Chatham House Associate Fellow and chartered member of the Royal Institute of British Architects (RIBA), Karim Elgendy explores the role of buildings in the race to net zero cities.
A new interactive digital tool gives policymakers, businesses, investors, innovators and citizens alike the opportunity explore and visualize their individual and collective roles in the transition to a net zero built environment.
We need to build our way out of the social and financial crisis provoked by COVID-19, without losing sight of our net-zero targets.
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The global campaign to rally leadership and support from businesses, cities, regions, investors for a healthy, resilient, zero carbon recovery.
The building blocks of the zero-carbon economy
Cement, steel and glass are the key inputs of the built environment. The manufacture of these materials is slowly but surely being decarbonized. Construction companies are harnessing this innovation to help decarbonized new builds and put us on a trajectory for net-zero carbon buildings by 2050 at the latest.
Cement sector gets ambitious
The cement sector is responsible for 8% of global emissions. Leading cement companies are setting ambitious targets and actively cutting emissions from their industrial processes. Some of the largest cement companies in the world are taking bold action, including HeidelbergCement, UltraTech and LafargeHolcim who all now have approved science-based targets (SBTs). 16 cement companies have now committed to set an SBT to reduce emissions in line with the Paris Agreement.
New statement proving industry commitment
40 of the world’s leading cement and concrete companies have unveiled a joint industry ‘2050 Climate Ambition’. The ambition statement, launched by the Global Cement and Concrete Association (GCCA) demonstrates the industry commitment to drive down the CO2 footprint of the world’s most used man-made product by 2050 and represents a critical milestone for the industry.
Steel sector steps up
Steel companies around the world are investing in cutting-edge technology to lower the carbon footprint of their end products, including increasing their scrap recycling and changing their electrification processes. India’s Mahindra Sanyo Special Steel became the first steel company to have an approved science-based target in 2018.
Thyssenkrupp, ArcelorMittal and Companhia Brasileira de Aluminio
German steelmaker Thyssenkrupp, which already has an approved science-based target, plans to phase out CO2 intensive coke-based steel production and replace it with a hydrogen-based process by 2050. Steelmaking giant ArcelorMittal has pledged carbon neutrality in Europe by 2050. Brazil’s largest aluminium producer Companhia Brasileira de Aluminio (CBA) has committed to setting a science-based target (SBT) aligned with the Business Ambition for 1.5ºC campaign.
Glass companies demonstrate vision
A substantial amount of glass is used in construction and leading glass companies are embracing the challenge of decarbonizing the industry. Three of the world’s ten largest glass manufacturers – Saint-Gobain, Owens Corning and Nippon Sheet Glass, with a joint 2019 revenue of $66.5bn, have all set science-based targets (SBTs) with the Science Based Targets initiative (SBTi).
Rising demand for low-carbon construction
Why are these industries changing? Partly in the face of increasing demand from businesses, cities, states and regions – which are regulating and requiring zero-carbon new builds to deliver on ever-more aggressive targets.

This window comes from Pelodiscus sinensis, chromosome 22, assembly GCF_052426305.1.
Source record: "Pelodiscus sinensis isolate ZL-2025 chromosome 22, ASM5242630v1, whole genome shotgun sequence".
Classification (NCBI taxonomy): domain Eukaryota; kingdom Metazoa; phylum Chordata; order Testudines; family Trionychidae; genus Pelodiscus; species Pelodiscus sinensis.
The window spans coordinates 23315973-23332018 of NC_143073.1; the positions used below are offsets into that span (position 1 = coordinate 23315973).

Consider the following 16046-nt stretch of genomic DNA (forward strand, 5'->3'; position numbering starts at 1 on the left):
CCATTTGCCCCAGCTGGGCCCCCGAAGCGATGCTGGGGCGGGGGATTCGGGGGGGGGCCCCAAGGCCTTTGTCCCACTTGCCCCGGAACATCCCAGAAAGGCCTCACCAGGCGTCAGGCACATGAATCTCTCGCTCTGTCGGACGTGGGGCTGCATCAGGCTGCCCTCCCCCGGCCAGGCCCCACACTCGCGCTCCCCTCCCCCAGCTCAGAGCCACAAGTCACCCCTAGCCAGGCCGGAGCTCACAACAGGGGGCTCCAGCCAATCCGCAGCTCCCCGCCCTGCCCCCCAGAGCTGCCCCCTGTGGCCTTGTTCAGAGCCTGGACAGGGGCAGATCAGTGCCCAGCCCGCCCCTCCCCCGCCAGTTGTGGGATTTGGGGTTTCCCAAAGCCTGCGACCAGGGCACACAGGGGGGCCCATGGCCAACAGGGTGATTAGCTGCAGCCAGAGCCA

+80 construction and real estate companies
Over 80 construction and real estate companies have set ambitious science-based targets to reduce their emissions, including the fifth largest construction company in the world, Skansa and Japan’s biggest home construction company, Daiwa House.
LandSec makes progress on its science-based target
Property development companies are also stepping up. Landsec became the first commercial real estate company in the world to have its science-based target approved by the Science Based Targets initiative. Landsec have also committed to EP100, RE100 and EV100. The company cut carbon intensity in its portfolio by 48% since 2014 and has already surpassed its 2030 target 11 years early.
Net zero carbon buildings commitment
90 energy-smart companies committed to using energy more productively with the Climate Group’s EP100, including 65+ businesses and organisations committed to Net Zero Carbon Buildings. The Net Zero Carbon Buildings Commitment is led by the World Green Building Council as part of EP100.
Majid Al Futtaim commits to net-zero buildings
Majid Al Futtaim – the leading shopping mall and leisure pioneer across the Middle East and North Africa – is committed to only owning spaces that are net-zero carbon in operation by 2030, through EP100. Majid Al Futtaim reported in 2019 to have reduced its group-wide operational carbon emissions by 2.4% and water consumption by 1.6%, despite an increase in operational floor area by 37% since 2016.
Framework towards a net-zero built environment
WBCSD together with leading companies operating in the built environment, including ArcelorMittal and Saint-Gobain, have developed a new framework for aligning all actors of the built environment around a common language for carbon emissions.
Zero-energy buildings increase
We are starting to see the impact: the share of zero-energy buildings is increasing. The Government of Canada is currently investing CAD 48.4 million to support the development and implementation of deep retrofits for existing buildings and new net-zero-energy-ready buildings. The Japanese government has decided that net-zero or less-than-average energy consumption for new houses and buildings will be required by 2030.